It worked for John Travolta. And Pam Grier. And Robert Forster.
Is Quentin Tarantino about to revive Burt Reynolds’ career in a big way, too?
The film director with a deep love of ’70s movies and ’70s icons is apparently discussing with the Jupiter movie legend a role in his new movie, “Once Upon A Time in Hollywood,” about Manson-era Los Angeles, according to the web site Deadline Hollywood.
“Reynolds has a great role in front of him, maybe the best one the iconic ‘Deliverance’ star has gotten since ‘Boogie Nights,’” writes Deadline reporter Mike Fleming, Jr.
Reynolds, 83, would play George Spahn, an 80-year-old, sight-impaired rancher who rented his property to Charles Manson and his female disciples before they went on their infamous murder spree at the home of actress Sharon Tate in the summer of 1969, Fleming reported.
According to Fleming, Wikipedia and histories of the era, Spahn got sexual favors for renting to Manson, and the women helped guide him around. He also gave the women nicknames, such as Lynette Fromme being called “Squeaky.” She would later try to murder President Gerald Ford.
If Reynolds takes the role, he would be joining a powerhouse cast and be back in the thick of mainstream Hollywood filmmaking for the first time in years. According to Fleming, Leonardo DiCaprio and Brad Pitt are committed to making the movie, having starred in previous Tarantino movies.
Fleming also said Tarantino regulars Kurt Russell and Tim Roth are being considered for roles. “I, Tonya” and “Suicide Squad” star Margot Robbie has talked to Tarantino about playing Tate, Fleming reported.
“Tarantino has provided the chance for film audiences to rediscover great actors from the ’70s who were largely forgotten…What an opportunity he’s got here with Reynolds,” Fleming wrote.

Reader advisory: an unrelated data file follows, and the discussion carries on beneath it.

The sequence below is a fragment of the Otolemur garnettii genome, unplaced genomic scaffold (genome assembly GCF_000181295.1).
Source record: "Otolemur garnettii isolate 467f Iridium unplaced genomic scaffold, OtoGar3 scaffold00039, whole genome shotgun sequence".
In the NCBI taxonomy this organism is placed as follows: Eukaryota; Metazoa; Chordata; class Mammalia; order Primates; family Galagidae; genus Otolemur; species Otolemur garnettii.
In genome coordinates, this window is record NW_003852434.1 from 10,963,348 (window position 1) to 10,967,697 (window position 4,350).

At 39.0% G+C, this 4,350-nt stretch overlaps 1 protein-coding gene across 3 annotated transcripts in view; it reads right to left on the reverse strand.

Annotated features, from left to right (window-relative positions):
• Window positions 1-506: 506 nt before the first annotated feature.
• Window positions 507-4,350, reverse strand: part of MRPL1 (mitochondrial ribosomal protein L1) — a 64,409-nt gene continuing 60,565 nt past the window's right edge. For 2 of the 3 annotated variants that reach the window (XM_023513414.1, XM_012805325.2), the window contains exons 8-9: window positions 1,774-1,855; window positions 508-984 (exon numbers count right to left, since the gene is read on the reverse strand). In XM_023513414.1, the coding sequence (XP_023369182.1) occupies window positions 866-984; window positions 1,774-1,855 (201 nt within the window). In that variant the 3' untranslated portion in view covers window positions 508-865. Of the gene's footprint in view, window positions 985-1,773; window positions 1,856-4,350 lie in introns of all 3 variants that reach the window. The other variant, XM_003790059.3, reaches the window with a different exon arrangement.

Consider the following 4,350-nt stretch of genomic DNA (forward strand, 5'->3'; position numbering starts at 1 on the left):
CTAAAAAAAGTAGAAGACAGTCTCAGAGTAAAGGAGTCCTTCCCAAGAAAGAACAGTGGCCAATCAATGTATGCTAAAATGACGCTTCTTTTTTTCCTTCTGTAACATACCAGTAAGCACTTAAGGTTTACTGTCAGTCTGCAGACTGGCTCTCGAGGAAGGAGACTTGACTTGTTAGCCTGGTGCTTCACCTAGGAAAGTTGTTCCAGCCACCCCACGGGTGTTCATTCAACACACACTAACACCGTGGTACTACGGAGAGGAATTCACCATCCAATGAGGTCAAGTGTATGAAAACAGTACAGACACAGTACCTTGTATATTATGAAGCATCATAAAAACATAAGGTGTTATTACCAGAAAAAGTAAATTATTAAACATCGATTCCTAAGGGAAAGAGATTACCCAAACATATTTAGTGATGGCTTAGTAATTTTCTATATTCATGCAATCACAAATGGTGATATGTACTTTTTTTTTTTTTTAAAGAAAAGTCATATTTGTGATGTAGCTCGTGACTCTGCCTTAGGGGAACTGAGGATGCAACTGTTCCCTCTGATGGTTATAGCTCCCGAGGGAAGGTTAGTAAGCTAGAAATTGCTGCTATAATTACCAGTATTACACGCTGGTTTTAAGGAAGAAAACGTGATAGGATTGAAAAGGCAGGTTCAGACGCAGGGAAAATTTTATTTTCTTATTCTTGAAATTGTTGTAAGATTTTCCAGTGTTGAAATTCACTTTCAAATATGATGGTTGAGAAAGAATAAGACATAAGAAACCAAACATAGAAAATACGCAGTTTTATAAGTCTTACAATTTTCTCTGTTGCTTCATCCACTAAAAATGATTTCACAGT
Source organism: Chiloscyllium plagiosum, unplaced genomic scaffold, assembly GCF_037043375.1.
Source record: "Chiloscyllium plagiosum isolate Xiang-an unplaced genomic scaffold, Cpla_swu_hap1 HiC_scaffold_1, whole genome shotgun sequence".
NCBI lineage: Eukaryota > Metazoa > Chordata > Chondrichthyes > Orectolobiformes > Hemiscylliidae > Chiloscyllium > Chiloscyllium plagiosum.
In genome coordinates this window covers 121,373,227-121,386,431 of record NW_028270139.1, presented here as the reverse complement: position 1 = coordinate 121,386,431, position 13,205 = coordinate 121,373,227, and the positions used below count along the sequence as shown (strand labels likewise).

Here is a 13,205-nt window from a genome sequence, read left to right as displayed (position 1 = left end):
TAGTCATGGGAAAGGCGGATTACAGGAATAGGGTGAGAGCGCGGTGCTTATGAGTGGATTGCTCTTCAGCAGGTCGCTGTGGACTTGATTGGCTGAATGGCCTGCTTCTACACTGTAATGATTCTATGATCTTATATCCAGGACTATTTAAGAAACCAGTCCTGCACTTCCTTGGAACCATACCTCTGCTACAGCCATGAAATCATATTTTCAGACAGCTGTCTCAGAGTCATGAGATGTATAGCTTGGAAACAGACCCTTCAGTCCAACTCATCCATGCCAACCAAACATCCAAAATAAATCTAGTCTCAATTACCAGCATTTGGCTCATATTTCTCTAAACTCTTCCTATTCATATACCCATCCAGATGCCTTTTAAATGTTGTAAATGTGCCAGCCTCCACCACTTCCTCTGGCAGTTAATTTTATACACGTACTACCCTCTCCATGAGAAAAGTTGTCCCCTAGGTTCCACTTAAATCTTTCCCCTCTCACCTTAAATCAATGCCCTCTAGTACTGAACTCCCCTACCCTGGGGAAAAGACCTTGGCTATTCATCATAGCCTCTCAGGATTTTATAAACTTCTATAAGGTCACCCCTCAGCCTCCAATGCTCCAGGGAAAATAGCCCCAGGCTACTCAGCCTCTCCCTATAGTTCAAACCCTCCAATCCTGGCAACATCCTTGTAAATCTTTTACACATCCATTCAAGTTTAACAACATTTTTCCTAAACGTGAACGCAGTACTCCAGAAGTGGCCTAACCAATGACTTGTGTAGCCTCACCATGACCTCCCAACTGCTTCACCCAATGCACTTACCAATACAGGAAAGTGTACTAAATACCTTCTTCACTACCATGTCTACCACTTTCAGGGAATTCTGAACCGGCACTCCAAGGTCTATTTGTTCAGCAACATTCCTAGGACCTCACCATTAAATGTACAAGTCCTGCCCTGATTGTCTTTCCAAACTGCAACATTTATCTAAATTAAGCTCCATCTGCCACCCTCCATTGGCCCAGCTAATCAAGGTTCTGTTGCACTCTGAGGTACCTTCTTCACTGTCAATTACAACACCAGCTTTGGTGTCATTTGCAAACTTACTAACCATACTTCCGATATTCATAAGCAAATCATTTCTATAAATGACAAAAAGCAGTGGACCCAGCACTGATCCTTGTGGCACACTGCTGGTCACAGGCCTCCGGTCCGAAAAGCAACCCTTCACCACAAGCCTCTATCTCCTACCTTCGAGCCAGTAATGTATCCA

Would Reynolds consider the role? He’s spoken disparagingly about his Oscar-nominated role as the porn director in “Boogie Nights,” saying he was never comfortable with the material. Tarantino’s movies are often brutal, bloody and laced with politically incorrect profanities.
But Reynolds also told the New York Times recently: “I don’t know why I think this, but maybe I’ve got my best work ahead…I want to do something where I’m not driving a car or a truck, where it’s real. Something that people wouldn’t expect me to do. Probably a man in search of himself. But we’re always searching for ourselves anyway.”
Reynolds recently drew a lot of media attention for his role as a Reynolds-like personality in the indie film, “The Last Movie Star.” Despite good reviews for Reynolds’ performance, that film’s arthouse distribution could not match the potential spotlight — and awards possibilities — of a juicy role in a Tarantino epic for a major studio.